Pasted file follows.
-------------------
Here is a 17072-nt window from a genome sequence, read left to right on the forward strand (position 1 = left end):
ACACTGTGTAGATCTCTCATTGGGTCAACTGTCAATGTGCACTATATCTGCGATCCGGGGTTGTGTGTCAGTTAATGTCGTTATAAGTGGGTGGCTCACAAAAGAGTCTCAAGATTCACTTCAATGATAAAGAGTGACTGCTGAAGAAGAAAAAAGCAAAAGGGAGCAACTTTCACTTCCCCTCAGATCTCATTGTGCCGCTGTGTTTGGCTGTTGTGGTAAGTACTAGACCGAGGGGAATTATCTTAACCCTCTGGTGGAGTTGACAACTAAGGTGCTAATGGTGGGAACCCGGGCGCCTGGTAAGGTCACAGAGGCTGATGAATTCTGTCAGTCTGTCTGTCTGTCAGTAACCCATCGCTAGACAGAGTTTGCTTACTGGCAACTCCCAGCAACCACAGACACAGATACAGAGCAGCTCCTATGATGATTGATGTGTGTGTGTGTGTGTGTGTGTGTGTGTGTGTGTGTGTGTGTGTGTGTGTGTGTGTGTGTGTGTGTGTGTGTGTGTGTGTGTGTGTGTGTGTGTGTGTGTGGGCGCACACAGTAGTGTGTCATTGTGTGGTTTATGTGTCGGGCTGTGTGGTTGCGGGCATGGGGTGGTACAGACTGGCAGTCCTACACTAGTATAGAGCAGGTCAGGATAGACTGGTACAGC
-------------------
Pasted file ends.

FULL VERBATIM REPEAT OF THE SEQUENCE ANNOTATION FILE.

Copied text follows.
Here is a 17072-nt window from a genome sequence, read left to right on the forward strand (position 1 = left end):
ACACTGTGTAGATCTCTCATTGGGTCAACTGTCAATGTGCACTATATCTGCGATCCGGGGTTGTGTGTCAGTTAATGTCGTTATAAGTGGGTGGCTCACAAAAGAGTCTCAAGATTCACTTCAATGATAAAGAGTGACTGCTGAAGAAGAAAAAAGCAAAAGGGAGCAACTTTCACTTCCCCTCAGATCTCATTGTGCCGCTGTGTTTGGCTGTTGTGGTAAGTACTAGACCGAGGGGAATTATCTTAACCCTCTGGTGGAGTTGACAACTAAGGTGCTAATGGTGGGAACCCGGGCGCCTGGTAAGGTCACAGAGGCTGATGAATTCTGTCAGTCTGTCTGTCTGTCAGTAACCCATCGCTAGACAGAGTTTGCTTACTGGCAACTCCCAGCAACCACAGACACAGATACAGAGCAGCTCCTATGATGATTGATGTGTGTGTGTGTGTGTGTGTGTGTGTGTGTGTGTGTGTGTGTGTGTGTGTGTGTGTGTGTGTGTGTGTGTGTGTGTGTGTGTGTGTGTGTGTGTGTGTGTGGGCGCACACAGTAGTGTGTCATTGTGTGGTTTATGTGTCGGGCTGTGTGGTTGCGGGCATGGGGTGGTACAGACTGGCAGTCCTACACTAGTATAGAGCAGGTCAGGATAGACTGGTACAGC